-A lice office – There is an entire business/office dedicated to dealing with lice, and I’m told the one near us isn’t the only one. So that’s a little concerning…going to try to take a picture of it next time we’re near it during the day.

-Kerosene pump – Next to the regular gas pumps at the gas station, there is a kerosene pump. I am not exactly sure what kerosene is for but it seems as though it’s somewhat old-fashioned…didn’t people in the olden days used to use that for lamps and such? Anyway, I’d never seen that before.

-Knee calluses – We pray a LOT, and we kneel when we pray a LOT. I looked down at my knees a few days ago and noticed that I am developing calluses on both…not sure if that’s something to be proud of, or if it’s concerning that I feel the need to spend that much time praying.

No pictures this week (I have taken almost none since arriving here) but I’ll try to take one of something interesting before next Monday.

For this week’s spiritual thought….not sure I have one that is worth writing about at the moment. If you’re looking for something to read, I recommend Sister Marriott’s talk from last conference ‘Yielding Our Hearts to God’ – I’ve read that one a couple times in the last two weeks and I really like it for a variety of reasons.

Life in Ohio goes on….still believe in the joy that can come from this gospel, just trying to figure out how to help other people access that joy for themselves.

Thanks for all the prayers and the mail – I’m really behind on responding but I’ll get to it I promise!

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3 thoughts on “One Month in Ohio!

  1. Please excuse the many typing errors in my last message. MY fingers ju do not do what I tell them to do since that little stroke that ZI haad.

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  2. Yes, my own experience was that the first month is indeed the hardest. You will do wonderfully well Jen. I am proud of you! It sounds to me that you are in a very difficult area to work in and I admire your positive attitude. I suspect the mission president assigned you there because of his confidence that your ability and maturity would be a great asset in that area. Hang in there. One positive is working in the visitor stuff at Kirkland. That sounds like a very interesting assignment. Lots of interesting and very important things happened in the Kirtland era in the Church. I envy your opportunity there.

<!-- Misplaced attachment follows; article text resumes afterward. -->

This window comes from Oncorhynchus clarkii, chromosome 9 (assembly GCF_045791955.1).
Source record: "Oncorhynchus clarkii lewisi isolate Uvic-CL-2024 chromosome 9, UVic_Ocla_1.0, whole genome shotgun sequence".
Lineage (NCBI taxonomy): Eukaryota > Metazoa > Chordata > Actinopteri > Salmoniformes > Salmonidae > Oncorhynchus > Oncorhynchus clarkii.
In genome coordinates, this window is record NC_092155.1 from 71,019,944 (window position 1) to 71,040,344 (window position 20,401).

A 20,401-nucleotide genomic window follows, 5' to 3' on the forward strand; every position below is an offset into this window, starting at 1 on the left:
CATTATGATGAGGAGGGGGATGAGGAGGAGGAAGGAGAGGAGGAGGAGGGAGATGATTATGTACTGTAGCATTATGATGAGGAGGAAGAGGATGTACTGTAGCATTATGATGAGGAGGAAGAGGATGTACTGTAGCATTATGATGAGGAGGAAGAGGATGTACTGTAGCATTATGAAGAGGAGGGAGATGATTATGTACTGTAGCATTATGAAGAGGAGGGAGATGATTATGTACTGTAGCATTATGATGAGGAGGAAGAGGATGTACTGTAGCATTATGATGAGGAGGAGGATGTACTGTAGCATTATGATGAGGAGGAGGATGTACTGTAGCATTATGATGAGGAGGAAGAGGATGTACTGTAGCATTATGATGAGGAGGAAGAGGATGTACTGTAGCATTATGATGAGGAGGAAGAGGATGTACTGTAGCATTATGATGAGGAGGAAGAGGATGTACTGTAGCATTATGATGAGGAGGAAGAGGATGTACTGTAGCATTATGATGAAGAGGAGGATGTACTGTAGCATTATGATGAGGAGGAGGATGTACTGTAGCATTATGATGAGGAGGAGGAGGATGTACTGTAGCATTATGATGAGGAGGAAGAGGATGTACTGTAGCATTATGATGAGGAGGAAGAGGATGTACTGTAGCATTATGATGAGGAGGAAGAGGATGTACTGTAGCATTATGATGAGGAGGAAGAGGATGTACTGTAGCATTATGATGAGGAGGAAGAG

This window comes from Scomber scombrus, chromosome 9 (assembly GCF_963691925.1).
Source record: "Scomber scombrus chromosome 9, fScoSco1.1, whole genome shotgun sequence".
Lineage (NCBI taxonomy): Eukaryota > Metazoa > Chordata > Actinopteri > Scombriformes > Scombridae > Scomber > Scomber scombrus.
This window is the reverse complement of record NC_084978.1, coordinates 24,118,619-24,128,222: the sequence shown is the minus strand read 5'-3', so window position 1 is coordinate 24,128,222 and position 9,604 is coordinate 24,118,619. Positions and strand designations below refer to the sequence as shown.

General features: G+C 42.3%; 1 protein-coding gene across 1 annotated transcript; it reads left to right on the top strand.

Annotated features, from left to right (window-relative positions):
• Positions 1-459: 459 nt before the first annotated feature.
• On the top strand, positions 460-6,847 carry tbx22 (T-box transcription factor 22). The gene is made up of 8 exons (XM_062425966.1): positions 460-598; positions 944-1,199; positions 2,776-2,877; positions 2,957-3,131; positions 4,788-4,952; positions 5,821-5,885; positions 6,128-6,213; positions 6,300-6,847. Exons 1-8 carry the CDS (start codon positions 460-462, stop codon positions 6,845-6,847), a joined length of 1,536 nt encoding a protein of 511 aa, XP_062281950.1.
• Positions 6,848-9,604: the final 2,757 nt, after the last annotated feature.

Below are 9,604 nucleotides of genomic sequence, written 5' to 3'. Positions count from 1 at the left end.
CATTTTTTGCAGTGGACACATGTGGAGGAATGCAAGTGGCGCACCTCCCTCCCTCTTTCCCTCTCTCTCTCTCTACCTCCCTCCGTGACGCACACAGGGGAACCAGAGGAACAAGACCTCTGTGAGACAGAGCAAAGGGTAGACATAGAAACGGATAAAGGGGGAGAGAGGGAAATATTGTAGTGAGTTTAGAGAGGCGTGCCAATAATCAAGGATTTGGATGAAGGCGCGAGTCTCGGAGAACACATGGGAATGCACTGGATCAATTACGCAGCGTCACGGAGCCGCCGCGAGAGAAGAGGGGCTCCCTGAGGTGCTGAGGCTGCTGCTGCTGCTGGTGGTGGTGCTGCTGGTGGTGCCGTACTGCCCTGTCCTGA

Your Mother and George and Lucy wee with much of the rest of our family at “”Bear Lake last weekend and it was great to e with them. I love your dear Mother. She has been a wonderful daughter to me and I have very fond memories of her here in our home. I hope that she enjoyed the weekend. I know George and Lucy did; it was so nice for me to be with them. I do not see your family as often as I would like because of your living clear out in Utah County. And ,yes, I really did not get to know Jennifer as well as I would like to have and maybe now I get that opportunity via mission. I epeat again “hang in there.” YOu have needed talents and maturity to help the poor mission president. YOu can make a big and important contribution to the success of that mission.

    The Lord will continue to bless and help you– stay faithful and seek His help, and exxpres thanks to Him when that help comes.

    LOve, Grand[ppa Gadiner

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  3. Jenn: Thanks for your post! Enjoy reading about your experiences, thoughts, impressions and general outlook on things. I agree with the senior missionary that said you are there to meet someone – I felt that way when you received your call. Still thinking about how I can describe you in one word. . . hum.